Sunday, September 24, 2006

Peter David's Hulk

Although I'm a big fan of Peter David, and have read his full, lengthy runs on Supergirl, Spider-Man 2099 and Young Justice, among others, I got into comics and his work too late to pick up his landmark 12-year run on The Incredible Hulk, the work with which he made his name. Tracking down back issues, especially of a run that long, is costly and time-consuming, so I was really happy to see that Marvel decided to collect his entire run from beginning to end (or, at least from beginning until they lose interest). I picked up the first volume of Hulk Visionaries: Peter David at last year's San Diego Comic-Con, and volumes two and three at this year's Con. It's amazing to see how much David's writing style has evolved - the issues collected in these volumes were originally published in the late '80s, and the often stilted, overblown narrative style in the Stan Lee mode is in full effect. Comparing this stuff to, say, X-Factor or Fallen Angel, you almost wouldn't realize it's the same writer. Clearly one of the ways David has managed to keep getting work all these years is that he's been able to adapt better than a lot of his peers were.

As for the stories, they take a little while to get going, since David just jumped in following a previous writer, and didn't start a new "arc" like they do these days. I found the first volume a little pedestrian and bland, although it does feature some impressive early art from Todd McFarlane that reminds you how good he was when he actually drew comics for a living. There are a few David trademarks - most notably the issues that start with a focus on incidental characters who get caught up in the main story and then are never seen again - but things don't really get going until the later volumes.

The second volume features more McFarlane art and the culmination of the storyline that pits the Hulk against the Leader in an effort to prevent a gamma bomb from destroying a small town. David really gets into the psychology he'd become known for, with Bruce Banner feeling guilty about his creations getting used for such destructive purposes. And David also lets the hero lose and the story end on a down note - the town is destroyed, and while the Hulk only appears dead, almost all the town residents actually are. Pretty grim stuff.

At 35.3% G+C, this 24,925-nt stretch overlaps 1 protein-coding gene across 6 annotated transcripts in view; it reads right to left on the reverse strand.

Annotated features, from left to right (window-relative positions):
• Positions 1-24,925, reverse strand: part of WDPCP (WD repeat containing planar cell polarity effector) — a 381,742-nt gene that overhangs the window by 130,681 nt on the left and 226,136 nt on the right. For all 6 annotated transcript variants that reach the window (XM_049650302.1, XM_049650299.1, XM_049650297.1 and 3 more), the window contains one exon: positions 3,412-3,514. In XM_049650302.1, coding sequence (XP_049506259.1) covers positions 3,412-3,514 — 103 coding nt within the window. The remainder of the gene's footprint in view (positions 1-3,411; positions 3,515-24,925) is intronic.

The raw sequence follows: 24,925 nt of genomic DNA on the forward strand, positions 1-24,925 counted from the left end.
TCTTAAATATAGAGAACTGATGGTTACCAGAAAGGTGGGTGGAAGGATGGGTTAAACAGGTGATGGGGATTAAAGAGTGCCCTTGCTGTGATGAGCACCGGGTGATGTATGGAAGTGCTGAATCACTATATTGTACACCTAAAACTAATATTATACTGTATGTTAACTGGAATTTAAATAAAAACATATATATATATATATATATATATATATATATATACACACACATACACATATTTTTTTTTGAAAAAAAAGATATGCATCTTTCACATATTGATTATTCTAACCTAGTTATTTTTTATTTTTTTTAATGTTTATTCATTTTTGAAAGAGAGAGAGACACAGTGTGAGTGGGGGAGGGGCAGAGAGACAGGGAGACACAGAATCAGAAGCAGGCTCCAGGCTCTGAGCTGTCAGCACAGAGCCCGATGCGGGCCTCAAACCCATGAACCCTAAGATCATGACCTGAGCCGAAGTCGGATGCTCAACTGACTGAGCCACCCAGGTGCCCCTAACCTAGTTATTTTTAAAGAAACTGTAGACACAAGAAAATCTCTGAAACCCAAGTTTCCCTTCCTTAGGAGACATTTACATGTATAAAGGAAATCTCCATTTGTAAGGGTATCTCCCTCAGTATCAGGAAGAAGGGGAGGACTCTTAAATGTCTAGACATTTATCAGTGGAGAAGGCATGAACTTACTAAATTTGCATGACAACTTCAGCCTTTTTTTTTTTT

The third volume deals mostly with a storyline I figured I'd really enjoy - the Hulk's time in Las Vegas as a casino security enforcer named Mr. Fixit. I was actually disappointed there wasn't more of this - David pretty quickly gets back to the superhero stuff, and takes a two-issue detour to the fantasy realm of Jarella's World, where some of his trademark political allegory shows up. The volume ends with the Hulk still in Vegas, though, so I hope there's some more of it in the next collection (which comes out at the end of November).

Volume three also demonstrates one of the difficulties of collecting stories from this era, since they were so often reliant on frequent crossovers. They have to throw in an issue of Web of Spider-Man (written, at least, by David himself) and one of Fantastic Four (written by Steve Englehart) so as not to break up the flow of the story. Thus, this volume feels a little slim and light on developments for the Hulk himself, who starts becoming more and more complex. It's got some really good art from Jeff Purves, whom I had never heard of before, and who apparently left comics after his Hulk run was over (although it looks like he did enough issues that he should fill volume four). His work is really expressive and exciting, and the way he draws the Hulk's face is really evocative and creative; he doesn't just go with the standard "Hulk smash!" grimace, but really gives you a sense of what's going on in the character's mind, which isn't easy with someone like that.

I've never been a huge fan of the Hulk as a character, so it takes a lot for me to care about his adventures, and I'm not yet bowled over by David's work. But it's great to read such a longform story and see how seeds are planted and then pay off, and how characters change and grow over time. I have no doubt that there are interesting and unexpected developments ahead, and as long as Marvel keeps putting these books out, I'll keep reading them. Now if only they would collect Spider-Man 2099, and DC would collect all of Supergirl and Young Justice.

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